Grace Crawford winning streak 'very impressive', says North Berwick role model Catriona Matthew
Grace Crawford’s purple patch has been hailed as “very impressive” by Catriona Matthew, who is helping her fellow North Berwick native become the new rising star in Scottish golf.
Fifteen-year-old Crawford won the Helen Holm Scottish Women’s Open at Royal Troon just a fortnight ago, becoming the first Scottish player to claim that coveted title for 20 years.
Brimming with confidence, she then added the R&A Girls’ Under-16 Amateur at Enville in the Midlands, where the West Links player finished four shots ahead of a strong field.
“It’s very impressive,” said Matthew, the new tournament ambassador for the Trust Golf Women’s Scottish Open, of Crawford’s double success during a trip home from the Bahamas, where she is a member of Albany Golf Academy.
“It’s great she is still playing age group events. The danger is you can jump too soon up another level. It’s a great experience to win a lot, at whatever level. The winning feeling is invaluable. It’s great to get used to that feeling.”
Crawford’s title triumphs have come on the back of Stirling’s Louise Duncan and Broomieknowe’s Hannah Darling winning the Women’s Amateur and Girls’ Amateur Championships respectively last year.
They’ve also just been selected for the Great Britain & Ireland Curtis Cup team for the second match running, with this year’s edition taking place at Merion in June.
“Grace, Hannah and Louise all seem to have their heads screwed on,” observed Matthew, who is involved with Scottish Golf in a mentoring role and also now sits on the board along with fellow major winner Paul Lawrie.
“They are focussed and have that quiet determination. They get the job done. I played with Grace a few times. It’s nice to see her progressing, getting stronger and fitter.”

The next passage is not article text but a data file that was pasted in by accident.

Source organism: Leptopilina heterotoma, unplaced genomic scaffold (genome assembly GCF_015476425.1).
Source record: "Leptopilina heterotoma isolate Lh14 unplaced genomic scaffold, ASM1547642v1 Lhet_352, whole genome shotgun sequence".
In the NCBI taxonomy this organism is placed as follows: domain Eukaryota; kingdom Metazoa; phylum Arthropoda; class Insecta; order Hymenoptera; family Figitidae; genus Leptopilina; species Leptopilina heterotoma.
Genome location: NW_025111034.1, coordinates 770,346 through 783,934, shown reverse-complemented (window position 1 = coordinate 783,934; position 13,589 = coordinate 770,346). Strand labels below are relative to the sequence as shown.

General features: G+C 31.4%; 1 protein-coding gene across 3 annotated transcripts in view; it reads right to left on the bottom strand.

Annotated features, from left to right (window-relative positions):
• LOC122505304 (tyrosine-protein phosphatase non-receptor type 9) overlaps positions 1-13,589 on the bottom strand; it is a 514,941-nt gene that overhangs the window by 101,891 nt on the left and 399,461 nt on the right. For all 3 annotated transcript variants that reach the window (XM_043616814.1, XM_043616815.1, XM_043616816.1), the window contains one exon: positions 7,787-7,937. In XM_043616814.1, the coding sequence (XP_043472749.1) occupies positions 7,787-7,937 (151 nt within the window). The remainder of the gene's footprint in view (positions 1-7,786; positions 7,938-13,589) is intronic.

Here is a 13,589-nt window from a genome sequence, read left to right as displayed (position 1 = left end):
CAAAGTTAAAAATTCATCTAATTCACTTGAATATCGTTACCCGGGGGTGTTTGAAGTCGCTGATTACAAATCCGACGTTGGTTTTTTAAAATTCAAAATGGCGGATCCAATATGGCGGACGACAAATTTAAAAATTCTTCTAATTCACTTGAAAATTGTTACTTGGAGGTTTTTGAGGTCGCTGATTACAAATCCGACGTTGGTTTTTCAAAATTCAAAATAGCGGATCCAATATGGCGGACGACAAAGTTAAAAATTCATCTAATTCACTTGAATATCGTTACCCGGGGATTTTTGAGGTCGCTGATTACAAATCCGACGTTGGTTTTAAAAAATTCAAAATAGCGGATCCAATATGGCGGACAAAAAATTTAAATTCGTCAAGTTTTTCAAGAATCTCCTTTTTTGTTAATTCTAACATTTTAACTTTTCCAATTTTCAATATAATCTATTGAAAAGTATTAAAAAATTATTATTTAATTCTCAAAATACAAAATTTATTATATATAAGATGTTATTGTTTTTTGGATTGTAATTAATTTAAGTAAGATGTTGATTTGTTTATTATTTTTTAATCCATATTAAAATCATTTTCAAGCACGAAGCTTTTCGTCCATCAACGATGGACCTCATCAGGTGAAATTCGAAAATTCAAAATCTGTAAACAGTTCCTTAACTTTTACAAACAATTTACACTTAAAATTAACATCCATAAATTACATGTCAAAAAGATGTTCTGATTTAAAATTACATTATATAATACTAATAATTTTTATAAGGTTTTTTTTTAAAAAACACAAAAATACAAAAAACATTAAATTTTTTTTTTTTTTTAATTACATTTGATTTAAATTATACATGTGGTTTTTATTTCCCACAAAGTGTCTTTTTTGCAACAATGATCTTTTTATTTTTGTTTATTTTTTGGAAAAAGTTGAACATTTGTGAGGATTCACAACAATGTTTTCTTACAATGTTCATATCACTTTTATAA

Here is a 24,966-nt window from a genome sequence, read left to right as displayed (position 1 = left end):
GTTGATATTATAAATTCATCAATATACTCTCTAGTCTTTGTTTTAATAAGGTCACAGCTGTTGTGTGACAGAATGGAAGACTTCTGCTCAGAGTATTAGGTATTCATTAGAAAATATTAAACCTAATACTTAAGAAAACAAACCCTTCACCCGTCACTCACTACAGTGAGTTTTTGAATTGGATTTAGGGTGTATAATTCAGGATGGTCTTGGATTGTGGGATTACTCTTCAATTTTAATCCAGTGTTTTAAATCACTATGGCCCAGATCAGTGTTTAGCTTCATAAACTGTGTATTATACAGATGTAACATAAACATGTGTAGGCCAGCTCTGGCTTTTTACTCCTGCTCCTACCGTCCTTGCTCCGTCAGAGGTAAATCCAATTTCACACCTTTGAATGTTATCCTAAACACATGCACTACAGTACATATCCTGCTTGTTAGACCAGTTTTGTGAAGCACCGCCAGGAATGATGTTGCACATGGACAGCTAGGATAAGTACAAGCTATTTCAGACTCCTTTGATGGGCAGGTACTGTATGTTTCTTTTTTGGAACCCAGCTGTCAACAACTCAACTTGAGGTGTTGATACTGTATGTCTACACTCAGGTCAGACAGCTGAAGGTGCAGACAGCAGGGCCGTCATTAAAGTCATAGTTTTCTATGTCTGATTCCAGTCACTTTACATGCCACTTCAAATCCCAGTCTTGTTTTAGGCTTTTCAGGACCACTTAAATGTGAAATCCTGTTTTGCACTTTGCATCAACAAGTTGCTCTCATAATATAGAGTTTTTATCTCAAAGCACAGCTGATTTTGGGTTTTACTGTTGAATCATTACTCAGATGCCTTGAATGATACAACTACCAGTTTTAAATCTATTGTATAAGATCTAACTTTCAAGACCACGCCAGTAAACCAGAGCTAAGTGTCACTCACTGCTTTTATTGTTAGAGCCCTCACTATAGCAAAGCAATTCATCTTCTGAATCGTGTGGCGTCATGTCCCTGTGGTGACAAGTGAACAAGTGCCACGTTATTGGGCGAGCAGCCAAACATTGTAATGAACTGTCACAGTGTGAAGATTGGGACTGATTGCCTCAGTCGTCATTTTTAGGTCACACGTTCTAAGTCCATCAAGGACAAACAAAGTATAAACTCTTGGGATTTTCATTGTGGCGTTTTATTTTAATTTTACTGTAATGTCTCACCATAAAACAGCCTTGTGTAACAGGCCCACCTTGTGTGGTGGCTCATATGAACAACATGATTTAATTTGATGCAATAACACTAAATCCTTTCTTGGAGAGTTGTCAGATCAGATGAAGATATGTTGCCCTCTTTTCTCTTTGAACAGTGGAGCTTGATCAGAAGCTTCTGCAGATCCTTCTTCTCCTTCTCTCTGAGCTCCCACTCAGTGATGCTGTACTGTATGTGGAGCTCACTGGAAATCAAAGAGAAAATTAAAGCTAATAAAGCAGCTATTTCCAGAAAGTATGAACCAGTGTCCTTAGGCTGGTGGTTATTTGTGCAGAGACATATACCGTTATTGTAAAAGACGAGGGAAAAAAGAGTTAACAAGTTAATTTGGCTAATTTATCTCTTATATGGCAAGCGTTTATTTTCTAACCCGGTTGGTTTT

Two-time winner Matthew is not playing in the Trust Golf Women’s Scottish Open at Dundonald Links later in the year, but that’s partly due to trying to keep her powder dry for an exciting event taking place on her doorstep.
“I’m resting up for Muirfield,” said Matthew, smiling, of the East Lothian course staging the AIG Women’s Open for the first time in early August.
“It’s tough when you’re not playing and practising a huge amount. You’re not that competitive. But I’m getting ready for Muirfield and I’m trying to peak for the US Senior Women’s Open.”
There’s not a British equivalent yet, but Matthew hopes that might change soon. “It’s been successful in the US,” she said. “You need the top names and Annika Sorenstam is playing then you’ll Karrie Webb soon.
“You look at the men’s game and they hit 50 and have huge opportunities. To be honest, though, I’m quite happy to play a limited schedule. My kids are a bit older now but they are the stage when they want me home a bit more.
“With Covid being around the last couple of years, I’ve been naturally winding down. I wasn’t playing great either so it felt the time was right. I’m never going to say I’m going to retire, I’ll still pop up every so often.
“But, after the two Solheim Cups as captain it was a natural progression just to wind down. And age catches up with you, too.”